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Recovering Wie set to return at KPMG Women's PGA

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Barring a setback in her preparation, Michelle Wie appears poised to make her return to golf at the KPMG Women’s PGA Championship at Hazeltine National Golf Club in Chaska, Minn., this week.

Wie, who has been out for two months healing from multiple ailments in her right hand, is in Minnesota getting ready for Thursday’s start of the third women’s major championship of the year.

“She’s planning to play,” David Leadbetter, her swing coach, told GolfChannel.com. “She’s starting to feel quite a bit better, but she fatigues quickly. She tells me she’s being pretty sensible in how she’s approaching things. She really needs to pace herself.”

Wie, 29, is trying to make her way back after undergoing surgery last October to repair an avulsion fracture, bone spurs and nerve entrapment in her right hand. She made her return from surgery at the Honda LPGA Thailand in February, tying for 23rd. A week later, she withdrew in the first round of her title defense at the HSBC Women’s World Championship in Singapore, saying “nerve entrapment” was still an issue. After taking five weeks off, she missed the cut at the ANA Inspiration and two weeks later missed the cut at the Lotte Championship, after which she announced she would be taking time off to more fully heal.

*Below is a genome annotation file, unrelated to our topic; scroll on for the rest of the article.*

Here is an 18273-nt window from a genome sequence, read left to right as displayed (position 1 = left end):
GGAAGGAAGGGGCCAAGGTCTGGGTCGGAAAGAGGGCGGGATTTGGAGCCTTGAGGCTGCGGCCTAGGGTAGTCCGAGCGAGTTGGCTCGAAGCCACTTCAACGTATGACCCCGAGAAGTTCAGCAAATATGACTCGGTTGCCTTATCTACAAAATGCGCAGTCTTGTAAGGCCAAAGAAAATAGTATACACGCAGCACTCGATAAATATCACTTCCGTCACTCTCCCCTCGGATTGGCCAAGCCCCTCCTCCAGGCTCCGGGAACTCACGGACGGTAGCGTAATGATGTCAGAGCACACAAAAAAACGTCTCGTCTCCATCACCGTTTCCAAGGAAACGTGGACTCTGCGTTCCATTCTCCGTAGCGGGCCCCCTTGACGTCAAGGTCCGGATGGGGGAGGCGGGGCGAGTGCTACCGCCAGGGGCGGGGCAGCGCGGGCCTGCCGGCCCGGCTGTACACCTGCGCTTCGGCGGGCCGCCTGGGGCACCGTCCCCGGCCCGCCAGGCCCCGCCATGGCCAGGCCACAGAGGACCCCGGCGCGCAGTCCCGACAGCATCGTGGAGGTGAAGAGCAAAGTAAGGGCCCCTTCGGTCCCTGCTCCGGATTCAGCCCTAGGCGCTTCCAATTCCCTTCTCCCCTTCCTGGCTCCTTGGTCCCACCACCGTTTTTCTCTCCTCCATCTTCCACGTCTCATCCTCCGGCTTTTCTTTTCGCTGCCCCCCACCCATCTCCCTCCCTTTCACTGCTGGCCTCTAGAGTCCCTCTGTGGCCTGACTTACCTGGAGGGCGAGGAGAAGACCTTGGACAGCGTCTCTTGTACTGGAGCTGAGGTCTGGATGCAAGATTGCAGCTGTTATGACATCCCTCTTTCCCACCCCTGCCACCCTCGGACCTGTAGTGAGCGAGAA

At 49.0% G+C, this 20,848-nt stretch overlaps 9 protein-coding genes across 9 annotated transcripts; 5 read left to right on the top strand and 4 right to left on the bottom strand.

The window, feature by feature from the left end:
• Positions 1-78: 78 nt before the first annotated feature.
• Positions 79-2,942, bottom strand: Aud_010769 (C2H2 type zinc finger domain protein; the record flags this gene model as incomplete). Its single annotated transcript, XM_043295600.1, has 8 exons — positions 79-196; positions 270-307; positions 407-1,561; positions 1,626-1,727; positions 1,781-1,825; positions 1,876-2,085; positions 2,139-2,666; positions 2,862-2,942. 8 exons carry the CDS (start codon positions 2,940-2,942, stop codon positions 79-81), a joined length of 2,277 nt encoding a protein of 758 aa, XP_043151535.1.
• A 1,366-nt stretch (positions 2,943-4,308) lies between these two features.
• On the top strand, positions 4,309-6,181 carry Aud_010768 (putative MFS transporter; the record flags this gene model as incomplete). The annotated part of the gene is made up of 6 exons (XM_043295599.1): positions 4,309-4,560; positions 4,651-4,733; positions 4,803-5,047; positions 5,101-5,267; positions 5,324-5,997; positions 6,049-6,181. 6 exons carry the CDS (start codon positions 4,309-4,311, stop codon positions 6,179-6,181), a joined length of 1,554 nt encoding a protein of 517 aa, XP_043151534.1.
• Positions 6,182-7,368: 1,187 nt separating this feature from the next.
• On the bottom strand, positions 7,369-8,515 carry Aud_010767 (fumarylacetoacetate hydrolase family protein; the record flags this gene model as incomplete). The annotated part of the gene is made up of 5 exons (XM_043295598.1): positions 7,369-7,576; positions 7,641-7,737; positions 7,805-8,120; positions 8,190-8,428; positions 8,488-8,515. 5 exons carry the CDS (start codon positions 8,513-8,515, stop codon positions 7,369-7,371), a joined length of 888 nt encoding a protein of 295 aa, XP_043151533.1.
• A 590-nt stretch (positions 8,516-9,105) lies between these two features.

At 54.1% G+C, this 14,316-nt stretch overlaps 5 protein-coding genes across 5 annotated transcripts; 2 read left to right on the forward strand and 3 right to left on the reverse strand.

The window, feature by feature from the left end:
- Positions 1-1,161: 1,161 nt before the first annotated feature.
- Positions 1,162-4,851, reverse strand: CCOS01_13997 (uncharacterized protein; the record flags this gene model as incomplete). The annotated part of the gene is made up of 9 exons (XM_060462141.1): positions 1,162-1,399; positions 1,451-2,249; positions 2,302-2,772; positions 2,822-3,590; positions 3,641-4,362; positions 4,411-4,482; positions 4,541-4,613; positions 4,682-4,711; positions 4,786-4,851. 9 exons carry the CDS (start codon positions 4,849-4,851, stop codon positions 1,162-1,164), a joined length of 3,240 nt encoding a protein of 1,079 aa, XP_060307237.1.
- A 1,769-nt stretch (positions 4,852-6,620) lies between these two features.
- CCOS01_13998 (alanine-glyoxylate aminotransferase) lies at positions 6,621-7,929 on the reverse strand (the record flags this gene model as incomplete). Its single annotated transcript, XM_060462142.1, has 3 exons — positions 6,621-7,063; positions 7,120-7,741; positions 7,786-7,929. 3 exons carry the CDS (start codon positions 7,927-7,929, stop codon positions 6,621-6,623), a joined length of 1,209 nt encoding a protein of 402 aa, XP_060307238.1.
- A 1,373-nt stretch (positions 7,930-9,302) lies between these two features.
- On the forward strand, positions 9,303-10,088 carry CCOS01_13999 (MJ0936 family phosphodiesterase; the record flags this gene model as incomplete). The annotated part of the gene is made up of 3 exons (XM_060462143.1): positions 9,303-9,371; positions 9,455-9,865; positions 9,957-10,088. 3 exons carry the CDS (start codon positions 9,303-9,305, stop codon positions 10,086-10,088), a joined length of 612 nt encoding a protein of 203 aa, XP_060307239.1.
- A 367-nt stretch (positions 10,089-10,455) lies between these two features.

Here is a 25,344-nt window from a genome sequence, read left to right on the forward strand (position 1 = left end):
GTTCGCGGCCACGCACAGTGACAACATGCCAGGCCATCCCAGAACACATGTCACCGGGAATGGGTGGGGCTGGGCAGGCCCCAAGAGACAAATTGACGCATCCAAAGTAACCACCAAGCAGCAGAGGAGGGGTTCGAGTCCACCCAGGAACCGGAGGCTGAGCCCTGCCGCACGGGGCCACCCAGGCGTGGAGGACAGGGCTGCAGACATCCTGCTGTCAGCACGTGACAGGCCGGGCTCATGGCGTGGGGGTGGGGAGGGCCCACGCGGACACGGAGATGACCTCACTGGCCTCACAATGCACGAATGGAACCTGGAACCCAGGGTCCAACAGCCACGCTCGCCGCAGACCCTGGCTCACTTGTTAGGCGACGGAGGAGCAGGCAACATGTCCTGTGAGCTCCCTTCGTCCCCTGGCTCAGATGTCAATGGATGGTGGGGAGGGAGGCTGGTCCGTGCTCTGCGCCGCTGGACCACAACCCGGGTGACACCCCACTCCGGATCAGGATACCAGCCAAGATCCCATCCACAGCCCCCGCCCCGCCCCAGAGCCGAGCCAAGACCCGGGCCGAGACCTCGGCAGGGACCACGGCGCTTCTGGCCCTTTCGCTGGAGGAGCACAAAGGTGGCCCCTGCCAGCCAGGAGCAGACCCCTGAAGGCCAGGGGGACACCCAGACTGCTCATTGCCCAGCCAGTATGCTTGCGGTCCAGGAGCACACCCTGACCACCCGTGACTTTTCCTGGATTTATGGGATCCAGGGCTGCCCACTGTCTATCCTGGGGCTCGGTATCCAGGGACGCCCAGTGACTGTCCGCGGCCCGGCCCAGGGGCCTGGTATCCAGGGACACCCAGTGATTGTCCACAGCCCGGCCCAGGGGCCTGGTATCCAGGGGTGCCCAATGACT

“She only started chipping and putting a couple weeks ago or so, then slowly made her way to hitting balls,” Leadbetter said. “She is obviously going to be rusty, from a tournament situation, and fatigue’s a factor.

“I’m sure she will be restricting her practice this week. It’s just nice to see her back. She still has that desire to compete.”

Wie is scheduled to come in to the Women’s PGA Media Center for an interview at noon ET on Tuesday. She is grouped with Lydia Ko and Minjee Lee in the first two rounds, slated to go off at 10:19 a.m. on Thursday and 3:44 p.m. on Friday.

Leadbetter is helping Wie with a swing that will put less pressure on her wrists.

“It’s a more body-oriented swing, with the arms, wrists and hands playing less a role,” Leadbetter said. “It’s more about rotation, than sliding.”